On June 22, a viral video displayed a young Muslim man (24-year-old Tabrez Ansari) being tied up, bleeding profusely all over his body, hands folded, who was being lynched for hours by a Hindu mob in the eastern state of Jharkhand in India that forced him to chant Jai Shri Ram and ‘Jai Hanuman’ (Glory to Lord Ram and Lord Hanuman) until he died. He was  married less than two months ago and is seen crying and begging for mercy in the video. His family says they were threatened by the police with a similar fate when they begged to get him treated while he was in police custody, according to a report in The Wire. He is survived by a young wife who wants to know who in the country she can now turn to for justice. “My husband was my only support. Who will I live for now? I want justice,” she told the TV channel NDTV.

Just two days after the attack on Ansari, a 26-year-old Muslim teacher who taught in a religious seminary was thrown out of a train in the eastern state of West Bengal in India. Hafeez Mohammed Haldar was traveling when a mob chanted ‘Jai Shri Ram’ and pushed him out of the train. In the same week, on June 27, a Muslim cab driver, 25-year-old Faizal Usman Khan was beaten up by a group of men at night, barely minutes away from Mumbai, India’s celebrated cosmopolitan city. When Faizal begged for mercy, the men asked him to chant Jai Shri Ram, now a rallying cry for Hindu nationalists/fascists in the country.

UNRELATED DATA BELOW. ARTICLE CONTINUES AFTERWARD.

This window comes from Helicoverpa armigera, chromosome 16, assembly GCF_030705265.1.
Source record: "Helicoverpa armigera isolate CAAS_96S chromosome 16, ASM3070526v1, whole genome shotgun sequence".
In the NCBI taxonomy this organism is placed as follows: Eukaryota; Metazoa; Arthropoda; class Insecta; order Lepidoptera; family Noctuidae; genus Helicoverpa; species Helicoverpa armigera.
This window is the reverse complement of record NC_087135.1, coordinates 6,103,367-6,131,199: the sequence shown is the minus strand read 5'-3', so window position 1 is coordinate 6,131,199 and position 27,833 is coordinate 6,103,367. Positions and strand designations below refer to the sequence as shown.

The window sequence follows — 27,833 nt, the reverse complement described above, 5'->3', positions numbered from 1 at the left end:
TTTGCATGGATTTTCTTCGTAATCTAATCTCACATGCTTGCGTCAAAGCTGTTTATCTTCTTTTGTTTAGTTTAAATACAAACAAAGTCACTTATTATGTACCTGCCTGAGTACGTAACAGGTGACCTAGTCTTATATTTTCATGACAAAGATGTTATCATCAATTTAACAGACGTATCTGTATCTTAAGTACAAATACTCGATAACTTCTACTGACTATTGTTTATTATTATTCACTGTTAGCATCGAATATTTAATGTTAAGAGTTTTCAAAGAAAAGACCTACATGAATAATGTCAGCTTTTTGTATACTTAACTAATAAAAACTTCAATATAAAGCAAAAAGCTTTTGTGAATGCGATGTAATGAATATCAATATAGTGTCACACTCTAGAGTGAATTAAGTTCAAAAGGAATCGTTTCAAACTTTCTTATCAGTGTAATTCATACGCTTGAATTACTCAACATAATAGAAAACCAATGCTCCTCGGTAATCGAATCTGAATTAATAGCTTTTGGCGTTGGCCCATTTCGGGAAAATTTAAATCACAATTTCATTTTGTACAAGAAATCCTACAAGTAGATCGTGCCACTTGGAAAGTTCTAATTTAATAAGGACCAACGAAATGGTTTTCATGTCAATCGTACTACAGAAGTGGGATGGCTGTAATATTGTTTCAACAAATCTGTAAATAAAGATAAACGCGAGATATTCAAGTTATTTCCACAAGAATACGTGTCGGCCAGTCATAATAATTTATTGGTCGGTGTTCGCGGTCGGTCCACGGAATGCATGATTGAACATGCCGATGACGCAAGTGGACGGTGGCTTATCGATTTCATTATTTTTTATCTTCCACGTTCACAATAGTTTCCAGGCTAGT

The U.S. Commission for International Human Rights has condemned the lynching of Ansari, observing the recognizable pattern of hate crimes against minorities that marks India’s dangerous slide into a majoritarianism, long dreaded by those who have observed Narendra Modi’s past on human rights.

In the five years of Modi’s first term in power, hate crime against Muslims soared. Data shows that some 90% of religious hate crimes in the last decade have occurred since Modi came to power. One cannot but be alarmed by such statistics!

As aptly noted in the Time magazine by the investigative journalist Rana Ayyub, “If the first term of Narendra Modi’s rule in India was criticized for dog whistle politics, his second term sets the ground for fear and insecurity. The hate crimes might be committed by seemingly-ordinary men on the streets of India, but the impunity of their actions is being given a new lease of life from within the aisles of the Indian Parliament.”

In the next-door China, at least 31 mosques and two major Islamic shrines in Xinjiang (formerly East Turkestan) have been partly or completely demolished since 2016, according to a new report, as Beijing steps up a clampdown targeting Muslims in the northwestern region.

An investigation by the Guardian and Bellingcat, published recently and based on analysis of satellite imagery, said 15 of the mosques and both shrines appear "to have been completely or almost completely razed".

"The demolition of mosques is but the tip of the iceberg when it comes to China's brutal crackdown on the 12 million Uighur Muslims who live in Xinjiang," said CJ Werleman, a journalist and author who has collected testimonies from dozens of Uighur refugees. "Credible and corroborated reports and testimony point to evidence authorities are deploying the whole gamut of repressive measures to carry out what can only be described as cultural genocide including the establishment of a network of concentration camps; accounts of torture, forced marriage, and adoption and sterilization programs," he told Al Jazeera.

Among the sites completely destroyed was the Imam Asim shrine, which used to attract thousands of Uighur pilgrims each year.

The United Nations human rights panel said last year it had received credible reports that China is holding more than one million ethnic Uighurs and other Muslims in "mass internment camps". Meanwhile, in January, Beijing passed a new law that seeks to "Sinicize" Islam.